A boom across all segmentsMarkets & Trends, 01 / 2013 | By: Izumi Kaizuka, RTS Corporation
Japan: While there are regular announcements of new Japanese “mega solar” projects across the country, the latest figures of installed capacity and FIT registrations show that strong growth is also occurring in the residential market. Izumi Kaizuka, from RTS Corporation, takes a look at the data behind Japan’s solar boom.
In November 2012 the Japanese Photovoltaic Energy Association (JPEA) announced the shipping statistics on PV modules in the third quarter of 2012. From July to September 2012, the shipping amount of PV cells/modules was 780 MW, showing a rise of 110.5% from the same period last year. This figure is the highest for a quarterly shipping volume since JPEA started to collect the figures. The growth is mostly due to the increase in domestic shipments of 627 MW, which increased by 180.3% from the same period the previous year.
PV module exports decreased to 153 MW, a drop of 42.7% reflecting an extraordinary appreciation of the yen. What is notable is that the ratio of imported volumes (202.7 MW) among domestic shipments reached more than 30% for the first time. While the imported volume includes Japanese manufacturers’ PV modules made in overseas factories in USA, China and Europe and OEM products for Japanese PV companies, the presence of non-Japanese PV manufacturers has been increasing. The graphic displayed below shows the sharp uptick in shipping volumes in and to Japan.
Activity from abroad
The presence of foreign manufacturers was also visible in the exhibition, PV Japan 2012. The event was co-organized by JPEA and SEMI Japan and was held from December 5 to 7 in Makuhari Messe. More than 42,500 visitors visited the show and 196 companies and organizations participated in the exhibition.As well as the Japanese PV module manufacturers including Sharp, Kyocera, Panasonic, Mitsubishi Electric, Kaneka, Solar Frontier, Honda Soltec, overseas companies also had a strong presence: Suntech Power, Canadian Solar and Hanwha Q-Cells had relatively larger booths and presented their products to potential business partners.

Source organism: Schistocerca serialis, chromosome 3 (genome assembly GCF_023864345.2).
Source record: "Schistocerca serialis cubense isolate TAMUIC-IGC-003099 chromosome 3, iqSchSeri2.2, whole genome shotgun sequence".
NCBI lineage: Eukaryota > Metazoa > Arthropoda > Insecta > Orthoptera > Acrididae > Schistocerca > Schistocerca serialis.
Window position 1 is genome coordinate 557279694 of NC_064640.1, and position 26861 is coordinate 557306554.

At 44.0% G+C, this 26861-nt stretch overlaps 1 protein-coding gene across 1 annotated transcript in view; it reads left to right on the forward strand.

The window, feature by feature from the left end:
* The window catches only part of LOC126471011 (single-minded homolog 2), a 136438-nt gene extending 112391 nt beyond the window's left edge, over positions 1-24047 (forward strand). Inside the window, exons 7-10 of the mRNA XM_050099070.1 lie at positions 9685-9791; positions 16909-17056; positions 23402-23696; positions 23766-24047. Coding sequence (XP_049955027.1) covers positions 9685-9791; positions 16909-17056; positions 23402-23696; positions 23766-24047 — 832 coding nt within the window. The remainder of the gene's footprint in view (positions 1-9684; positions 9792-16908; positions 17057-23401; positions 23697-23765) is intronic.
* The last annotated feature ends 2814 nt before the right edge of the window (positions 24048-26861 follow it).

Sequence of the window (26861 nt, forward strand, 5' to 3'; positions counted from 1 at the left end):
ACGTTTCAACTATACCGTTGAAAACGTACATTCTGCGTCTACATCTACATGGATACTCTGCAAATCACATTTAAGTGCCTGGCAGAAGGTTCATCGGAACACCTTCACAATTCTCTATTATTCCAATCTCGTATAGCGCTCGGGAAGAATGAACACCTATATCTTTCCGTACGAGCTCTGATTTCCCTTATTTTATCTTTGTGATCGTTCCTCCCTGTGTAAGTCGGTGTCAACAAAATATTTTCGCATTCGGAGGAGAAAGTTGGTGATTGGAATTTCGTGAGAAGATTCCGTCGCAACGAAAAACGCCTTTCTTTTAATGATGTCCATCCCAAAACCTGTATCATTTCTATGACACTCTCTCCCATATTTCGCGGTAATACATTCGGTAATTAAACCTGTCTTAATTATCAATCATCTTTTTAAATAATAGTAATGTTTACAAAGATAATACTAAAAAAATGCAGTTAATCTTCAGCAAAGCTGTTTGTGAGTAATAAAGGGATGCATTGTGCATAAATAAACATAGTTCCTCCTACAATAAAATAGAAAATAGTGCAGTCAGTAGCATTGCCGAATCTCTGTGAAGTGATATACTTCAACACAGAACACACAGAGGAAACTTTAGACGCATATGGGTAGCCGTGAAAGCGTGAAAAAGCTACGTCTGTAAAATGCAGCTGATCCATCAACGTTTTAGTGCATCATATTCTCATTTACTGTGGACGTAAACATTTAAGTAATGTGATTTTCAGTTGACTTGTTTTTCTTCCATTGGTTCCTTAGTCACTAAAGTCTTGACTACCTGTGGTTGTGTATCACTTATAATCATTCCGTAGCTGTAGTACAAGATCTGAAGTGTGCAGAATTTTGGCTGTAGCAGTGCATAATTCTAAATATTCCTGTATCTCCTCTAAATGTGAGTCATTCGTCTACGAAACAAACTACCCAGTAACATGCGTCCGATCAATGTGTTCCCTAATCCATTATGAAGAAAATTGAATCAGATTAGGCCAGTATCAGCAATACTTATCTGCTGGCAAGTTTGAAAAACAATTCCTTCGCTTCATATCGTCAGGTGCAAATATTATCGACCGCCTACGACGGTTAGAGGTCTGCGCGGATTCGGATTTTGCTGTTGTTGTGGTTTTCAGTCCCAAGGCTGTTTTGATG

Suntech Power Japan is now increasing its market share in non-residential applications. It is reported that Suntech will have 15 to 20% share in PV power plant projects in this fiscal year (April 2012 to March 2013). Canadian Solar Japan also seems to be increasing its share in Japan. It claims that its share in the FY 2012 will be quadrupled from the previous fiscal year and reach 100 MW. Both companies have established their own supply chains with Japanese major distributors in the residential PV market and are now working to cultivate non-residential markets.
Hanwha Q.Cells Japan is employing a different approach. For entering into the residential PV market, the former Q.Cells Japan invited installers to join the “Q.Cells Meisters Club” and created direct partnerships with local installers. The “Q.Cells Meisters Club” now boasts more than 100 installers all over Japan.
From Germany, SolarWorld had a booth for the first time in Japan. On the occasion of PV Japan 2012, the German PV module manufacturer announced the opening of its new sales office in Japan.